That was the high water mark for the Wolves. Foligno became a star with them and he and Don Beaupre led a decent team in the late 70s. I remember when the Memorial Cup came to Sudbury (79 iirc) going to the games with Dad, a Christmas present. This was before the setup now where the local team gets a bye. The Wolves didn't even come close. Anyhow, Darryl Sittler was at a game, sitting in the stands (imagine that); I got his autograph but even then the bigger excitement was that Foligno and three of his teammates sat behind us. I got their autographs of course - Foligno was on his way to bigger and better things.
In the early 90s the Wolves had a nice run but never got over the hump. One year they had eight guys with over a point a game and two others just below it. They had a Dman with 121 points. Teams that had a ton of offensive talent but never won a thing. A lot of guys who were drafted but ended up in Europe (some of them still are). A lot of busts. Brandon Convery. Adam Bennett. Jamie Matthews. Zednek Nedved.Some guys who have pieced together careers in the NHL - Derek Armstrong being one. Steve Staios being another. A lot of Oiler connections besides Staios. Moreau was picked up for a playoff run for a kid Dman named Jay McKee. (Moreau was an offensive god in junior). Mike Peca was traded to Ottawa for a goalie for another failed run. Less happily for the Oilers both Jason Bonsignore and Barrie Moore were Wolves.
Going into Sudbury used to be intimidating. Tough crowd. More then once a ref has needed a police escort to get out of town. The most famous of these involved one of those early 90s teams. In a game seven in OT Sudbury scored but it was waved off. By every objective account it was a completely blown call, followed almost immediately by the Wolves losing on a goal that was blatantly illegal (again this is from people whose objectivity I trust). The ref barely escaped.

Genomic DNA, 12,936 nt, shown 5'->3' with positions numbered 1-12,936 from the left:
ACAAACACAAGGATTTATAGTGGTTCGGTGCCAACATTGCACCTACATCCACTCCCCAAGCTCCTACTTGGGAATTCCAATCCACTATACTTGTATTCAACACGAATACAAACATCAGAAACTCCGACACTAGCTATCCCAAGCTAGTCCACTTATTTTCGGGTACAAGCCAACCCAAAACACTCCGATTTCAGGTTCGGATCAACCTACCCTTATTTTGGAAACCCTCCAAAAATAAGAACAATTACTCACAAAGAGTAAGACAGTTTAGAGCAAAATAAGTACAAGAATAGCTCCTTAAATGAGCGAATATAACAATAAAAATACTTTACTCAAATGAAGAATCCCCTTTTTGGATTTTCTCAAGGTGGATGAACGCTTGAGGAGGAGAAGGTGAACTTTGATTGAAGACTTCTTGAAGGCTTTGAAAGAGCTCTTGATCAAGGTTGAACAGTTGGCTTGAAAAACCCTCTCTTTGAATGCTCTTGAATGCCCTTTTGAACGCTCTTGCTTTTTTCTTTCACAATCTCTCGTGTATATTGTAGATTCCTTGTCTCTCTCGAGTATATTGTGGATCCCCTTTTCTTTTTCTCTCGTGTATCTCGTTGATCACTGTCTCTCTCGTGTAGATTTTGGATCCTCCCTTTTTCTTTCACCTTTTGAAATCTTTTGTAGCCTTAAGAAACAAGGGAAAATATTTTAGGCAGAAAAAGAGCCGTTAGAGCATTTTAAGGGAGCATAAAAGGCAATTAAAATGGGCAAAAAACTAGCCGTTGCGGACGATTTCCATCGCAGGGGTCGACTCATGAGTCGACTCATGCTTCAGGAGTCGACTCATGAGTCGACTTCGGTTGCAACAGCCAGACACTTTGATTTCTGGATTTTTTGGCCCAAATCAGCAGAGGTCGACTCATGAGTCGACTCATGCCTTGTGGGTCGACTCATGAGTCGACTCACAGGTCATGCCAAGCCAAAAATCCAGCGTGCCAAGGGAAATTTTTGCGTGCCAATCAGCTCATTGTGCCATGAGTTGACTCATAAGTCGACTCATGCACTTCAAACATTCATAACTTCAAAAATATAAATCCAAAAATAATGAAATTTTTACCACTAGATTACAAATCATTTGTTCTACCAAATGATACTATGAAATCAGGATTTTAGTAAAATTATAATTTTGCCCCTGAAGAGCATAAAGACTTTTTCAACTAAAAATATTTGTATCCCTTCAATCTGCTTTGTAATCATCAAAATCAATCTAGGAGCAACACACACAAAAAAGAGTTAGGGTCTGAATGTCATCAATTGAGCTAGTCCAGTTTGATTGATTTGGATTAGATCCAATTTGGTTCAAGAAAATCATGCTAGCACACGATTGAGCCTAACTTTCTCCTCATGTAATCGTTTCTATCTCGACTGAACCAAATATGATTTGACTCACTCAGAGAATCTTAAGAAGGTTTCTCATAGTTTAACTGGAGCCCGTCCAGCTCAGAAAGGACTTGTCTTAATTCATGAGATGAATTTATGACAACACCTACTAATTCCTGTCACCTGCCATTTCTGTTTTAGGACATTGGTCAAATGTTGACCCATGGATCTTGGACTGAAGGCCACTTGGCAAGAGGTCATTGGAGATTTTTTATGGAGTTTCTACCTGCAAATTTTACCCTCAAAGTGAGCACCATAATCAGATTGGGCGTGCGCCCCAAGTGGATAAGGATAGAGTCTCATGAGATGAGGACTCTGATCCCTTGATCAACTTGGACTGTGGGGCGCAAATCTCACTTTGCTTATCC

I have seen grown sober men, the calmest men I know outside the rink, throw popcorn and pop and garbage onto the ice in a rage. I have seen Howler, a stuffed wolf, come hurtling across the top of the rink after the Wolves score. (Howler went missing for a while, wolfnapped I believe). I remember being at a game against the Generals during the Lindros years and seeing Rick Cornaccia the Generals' coach, who had helmed a loaded WJC team to disaster that Christmas. My friend's son, thirteen at the time, said "Nice job over in Germany, Rick." or some such thing. I swear Cornaccia looked like he was going to cry and mumbled something about "jerk kids".
Yep, they start 'em young.
Even when I was in school I'd get back for a game or two when I was home, running out between periods for a beer at the dive bar across the street.
And now, all of these years later, they are back. The city is going wild. They've had a decent team in recent years and have done alright, winning a few playoff series. But this year looked to be a disappointment, finishing under 500 and facing a Mississauga team loaded for bear in the first round. Wolves took them in five, only to have to face arch rival Barrie, who finished 30 point up on them.
And now Belleville gone in six.
Mike Foligno is the coach and GM and his son Nick is one of the stars. Marc Staal captains the squad and the youngest Staal, the rookie Jared, won a game with an OT goal. There are a few local boys as there always are and most of the kids on this team will never make the NHL. Some won't get drafted and some will and most of those who will will end up in Europe or the minors or will just retire once they've figured they have to take a different path.
But last night they became part of history in a city that loves hockey, for better for worse, a city that exemplifies the best and yes the worst about hockey, just as every Canadian city and town does. Like Bob Russell and Hector Marini, guys like Matt Dias (who scored the winner) and the Danish goalie Sebastian Dahm and 20 year old undrafted sniper Kevin Baker (hello Switzerland!) will be remembered.
They now face the Plymouth Whalers, another tough mountain to climb, for a berth in the Memorial Cup.
Go Wolves Go!
Posted by Black Dog at 9:24 AM